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Democratic State-Building in Pakistan and Taiwan

Ottervik, Mattias Gottfrid LU (2010) STVA21 20102
Department of Political Science
Abstract
This paper is an attempt to marry the focus on democracy from the study of democratization with the long-term examination of state-formation from the study of the state. The overarching purpose of this marriage is to begin to sketch an answer to how successful democratic states are formed. ‘Third wave’ Pakistan and Taiwan are compared using a common foundations paired comparison with the research question what could explain the divergent outcome of democratic state-building in Pakistan and Taiwan.
The narrow answer would be that Taiwan built a highly capable state while Pakistan did not. A broader answer would seem to be that in its pursuit of infrastructural power Pakistan created more problems than it solved, especially as it tackled... (More)
This paper is an attempt to marry the focus on democracy from the study of democratization with the long-term examination of state-formation from the study of the state. The overarching purpose of this marriage is to begin to sketch an answer to how successful democratic states are formed. ‘Third wave’ Pakistan and Taiwan are compared using a common foundations paired comparison with the research question what could explain the divergent outcome of democratic state-building in Pakistan and Taiwan.
The narrow answer would be that Taiwan built a highly capable state while Pakistan did not. A broader answer would seem to be that in its pursuit of infrastructural power Pakistan created more problems than it solved, especially as it tackled the inherently value-rational aspects of nation-building. Willing and able to brutally assert itself the Guomindang was able to accomplish the sort of state- and nation-building that Pakistan aspired to. The centrifugal forces unleashed by Pakistan’s attempts at nation-building have gone from creating political gridlock to becoming state-deformative. (Less)
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author
Ottervik, Mattias Gottfrid LU
supervisor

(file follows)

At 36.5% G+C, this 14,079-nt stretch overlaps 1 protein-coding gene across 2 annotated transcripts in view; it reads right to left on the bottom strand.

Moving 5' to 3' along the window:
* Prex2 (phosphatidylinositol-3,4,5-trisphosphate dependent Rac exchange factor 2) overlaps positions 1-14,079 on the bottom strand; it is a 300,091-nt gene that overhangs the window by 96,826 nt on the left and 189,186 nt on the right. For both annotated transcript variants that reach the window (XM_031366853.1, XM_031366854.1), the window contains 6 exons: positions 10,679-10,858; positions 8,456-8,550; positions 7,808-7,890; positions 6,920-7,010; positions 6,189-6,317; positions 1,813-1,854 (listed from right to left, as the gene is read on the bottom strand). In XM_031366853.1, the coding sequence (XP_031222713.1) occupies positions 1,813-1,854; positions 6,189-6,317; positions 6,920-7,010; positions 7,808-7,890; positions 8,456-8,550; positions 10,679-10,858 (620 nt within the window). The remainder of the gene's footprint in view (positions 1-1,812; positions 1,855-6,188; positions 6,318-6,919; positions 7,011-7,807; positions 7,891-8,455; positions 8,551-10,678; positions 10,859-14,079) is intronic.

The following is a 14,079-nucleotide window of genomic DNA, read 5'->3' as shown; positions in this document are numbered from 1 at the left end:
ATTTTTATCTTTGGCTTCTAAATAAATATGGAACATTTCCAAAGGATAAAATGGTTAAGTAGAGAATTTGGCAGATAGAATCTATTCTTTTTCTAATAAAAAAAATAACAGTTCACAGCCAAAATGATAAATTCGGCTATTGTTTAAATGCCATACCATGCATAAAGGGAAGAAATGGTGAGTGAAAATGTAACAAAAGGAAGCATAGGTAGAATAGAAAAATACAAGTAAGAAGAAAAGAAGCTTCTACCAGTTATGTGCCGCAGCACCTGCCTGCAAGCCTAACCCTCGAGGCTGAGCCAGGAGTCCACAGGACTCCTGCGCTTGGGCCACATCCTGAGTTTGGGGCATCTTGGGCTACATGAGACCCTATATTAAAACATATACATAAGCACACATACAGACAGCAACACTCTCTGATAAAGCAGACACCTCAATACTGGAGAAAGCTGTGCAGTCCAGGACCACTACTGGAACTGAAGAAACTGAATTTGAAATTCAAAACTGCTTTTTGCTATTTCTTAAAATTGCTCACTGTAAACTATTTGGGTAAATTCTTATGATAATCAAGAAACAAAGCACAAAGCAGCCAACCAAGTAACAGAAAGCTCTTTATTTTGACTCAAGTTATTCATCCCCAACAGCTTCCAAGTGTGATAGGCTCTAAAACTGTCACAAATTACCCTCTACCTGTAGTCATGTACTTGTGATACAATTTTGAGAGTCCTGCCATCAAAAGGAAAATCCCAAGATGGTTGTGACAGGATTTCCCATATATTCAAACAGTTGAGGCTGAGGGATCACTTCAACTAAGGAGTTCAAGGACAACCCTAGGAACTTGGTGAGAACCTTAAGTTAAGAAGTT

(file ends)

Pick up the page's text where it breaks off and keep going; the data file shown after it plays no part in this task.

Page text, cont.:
organization
course
STVA21 20102
year
type
L2 - 2nd term paper (old degree order)
subject
keywords
State Capacity, Democratic State-Building, State-Building, Democratization, State Formation, Pakistan, Taiwan.
language
English
id
1759066
date added to LUP
2011-02-10 16:52:08
date last changed
2011-02-10 16:52:08
@misc{1759066,
  abstract     = {This paper is an attempt to marry the focus on democracy from the study of democratization with the long-term examination of state-formation from the study of the state. The overarching purpose of this marriage is to begin to sketch an answer to how successful democratic states are formed. ‘Third wave’ Pakistan and Taiwan are compared using a common foundations paired comparison with the research question what could explain the divergent outcome of democratic state-building in Pakistan and Taiwan.
The narrow answer would be that Taiwan built a highly capable state while Pakistan did not. A broader answer would seem to be that in its pursuit of infrastructural power Pakistan created more problems than it solved, especially as it tackled the inherently value-rational aspects of nation-building. Willing and able to brutally assert itself the Guomindang was able to accomplish the sort of state- and nation-building that Pakistan aspired to. The centrifugal forces unleashed by Pakistan’s attempts at nation-building have gone from creating political gridlock to becoming state-deformative.},
  author       = {Ottervik, Mattias Gottfrid},
  keyword      = {State Capacity,Democratic State-Building,State-Building,Democratization,State Formation,Pakistan,Taiwan.},
  language     = {eng},
  note         = {Student Paper},
  title        = {Democratic State-Building in Pakistan and Taiwan},
  year         = {2010},
}